Are the Tivoli line that much better in tuning selectivity then one of the plethora of used/budget NADs on Ebay (not including the latter's Monitor series which are more highly priced)?
 

Gold Member
Username: Jan_b_vigne

Dallas, TX

Post Number: 5374
Registered: May-04


I think so. The Tivolis are made for your sort of location. Most tuners will trade sensitivity for selectivity. You mostly need the latter. A unidirectional antenna can sometimes make up for the shortcomings of a tuner; but that's moer money spent. A dipole antenna isn't going to be of much use if you are trying to pull a station out of the buildings' multipath and adjacent channels.

The problem people run into in the N.E. U.S. is an antenna can actually swamp a tuner designed for sensitivity with too much signal when you are simply trying to keep the adjacent signals from getting to the tuner's front end. If the front end is overloaded from the antenna's gain, you end up with more distortion along with the signal.

I would "borrow" a Tivoli from a dealer to try for a weekend. Tivoli sells at retail, so everyone will have the same price. Give it a try and see what you think. Then go "borrow" a tuner from a NAD dealer and try it. It really is impossible to give absolutes with tuners because the final result is dependent on the antenna and the location. If there is an audio shop in your area that sells Tivoli, they might give the best advice if they are interested in actually selling separate tuners.

If you decide to go the used tuner route, I would suggest you look into a 1970's Japanese tuner. Go analog and not digital tuning. The Kenwoods, Pioneer and Sansui of that time were very good for the money. The high end Yamahas were excellent but sell for more tham you want to spend. The NAD's are good but not terrific for your application.





 

Bronze Member
Username: Lovegasoline

NYC

Post Number: 43
Registered: Jul-05
Jan thanks for that info.
In fact, there's an audio dealer (Stereo Exchange) here in NYC that I pass by every week at night when they're closed...one side of their window display is given over to a massively impressive rack of MacIntosh components with lush & somber sizzling blue readouts floating in the night. The other side has an array of the Tivoli audio products brightly colorful like fresh fruit. I would gaze at them but never understood exactly what their point was, they seemed like deluxe transistor radios or fringe specialty items for the iPod generation.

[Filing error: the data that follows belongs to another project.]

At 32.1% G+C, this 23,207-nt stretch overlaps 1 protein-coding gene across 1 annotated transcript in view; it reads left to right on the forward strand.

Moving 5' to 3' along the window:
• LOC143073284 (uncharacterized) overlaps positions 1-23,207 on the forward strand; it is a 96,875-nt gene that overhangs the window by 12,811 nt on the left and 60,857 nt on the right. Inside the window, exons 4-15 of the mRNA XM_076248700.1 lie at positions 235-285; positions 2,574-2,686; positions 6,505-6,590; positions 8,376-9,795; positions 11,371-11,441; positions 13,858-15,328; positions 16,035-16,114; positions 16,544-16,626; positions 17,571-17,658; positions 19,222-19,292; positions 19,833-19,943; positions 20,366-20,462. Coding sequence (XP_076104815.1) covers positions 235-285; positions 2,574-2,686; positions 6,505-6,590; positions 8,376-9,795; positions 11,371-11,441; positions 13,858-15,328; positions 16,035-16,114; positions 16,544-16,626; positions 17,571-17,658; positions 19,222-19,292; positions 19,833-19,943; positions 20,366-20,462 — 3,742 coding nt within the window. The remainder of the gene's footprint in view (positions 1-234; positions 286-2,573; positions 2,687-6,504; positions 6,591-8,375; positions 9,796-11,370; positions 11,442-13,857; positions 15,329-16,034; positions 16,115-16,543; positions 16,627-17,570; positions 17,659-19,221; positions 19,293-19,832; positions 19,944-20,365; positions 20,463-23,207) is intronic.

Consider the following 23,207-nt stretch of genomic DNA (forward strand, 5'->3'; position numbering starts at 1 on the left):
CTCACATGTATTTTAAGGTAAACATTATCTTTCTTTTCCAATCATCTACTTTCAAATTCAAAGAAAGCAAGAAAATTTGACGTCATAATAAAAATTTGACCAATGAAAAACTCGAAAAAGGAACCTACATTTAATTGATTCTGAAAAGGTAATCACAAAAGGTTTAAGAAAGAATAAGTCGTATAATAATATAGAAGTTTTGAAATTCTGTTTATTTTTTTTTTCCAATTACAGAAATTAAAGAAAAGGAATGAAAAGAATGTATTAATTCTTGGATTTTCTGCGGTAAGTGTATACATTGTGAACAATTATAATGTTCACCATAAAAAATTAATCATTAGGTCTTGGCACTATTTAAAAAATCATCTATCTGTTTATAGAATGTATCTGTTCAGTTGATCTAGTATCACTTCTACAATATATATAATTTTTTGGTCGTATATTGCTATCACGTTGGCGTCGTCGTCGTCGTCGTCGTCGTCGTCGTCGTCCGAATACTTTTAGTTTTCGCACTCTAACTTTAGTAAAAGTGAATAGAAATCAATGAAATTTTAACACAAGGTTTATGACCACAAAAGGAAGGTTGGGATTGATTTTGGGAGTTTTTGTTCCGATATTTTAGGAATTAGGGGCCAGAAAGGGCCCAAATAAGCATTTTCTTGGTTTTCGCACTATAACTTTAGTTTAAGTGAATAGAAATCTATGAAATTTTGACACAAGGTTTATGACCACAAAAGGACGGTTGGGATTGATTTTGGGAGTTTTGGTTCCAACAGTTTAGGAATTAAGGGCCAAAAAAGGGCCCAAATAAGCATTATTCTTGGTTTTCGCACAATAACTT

In any case, I'll look into them and if they work as claimed maybe I can find a used unit within the scope of this first budget system.
I see they have several models with the Model One looking like the basic standard tuner unit. I see they all include a mono speaker, some designed for greater portability: regardless of the form factor and packaging, do they all feature the same tuner hardware, and more importantly, can they all hook up to my Yamaha amp in stereo?
I'll also keep my eyes peeled for the older Japanese tuners.
Neal
 

Gold Member
Username: Jan_b_vigne

Dallas, TX

Post Number: 5377
Registered: May-04


Tivoli has introduced a few new models in the past year; but I believe they all have the same basic tuning circuit. The Model one is mono for the simple reason a mono tuner eliminates the stereo multiplexing circuits which are the cause of substantial amounts of noise and distortion when the signals are marginal. Even with a stereo tuner, it is advised you switch to mono mode for the quietest, cleanest signal. As far as I know the mono Model One can only output mono to an amplifier. Listen to both the mono and stereo versions in your location, if possible. New York can be a tough location for FM and you might find the mono unit the most acceptable.


 

Bronze Member
Username: Lovegasoline

NYC

Post Number: 45
Registered: Jul-05
I'll check them out. I have a list of speakers also to audition so I've got my work cut out for me when I can arrange the time to commit to the listening.
Thanks again.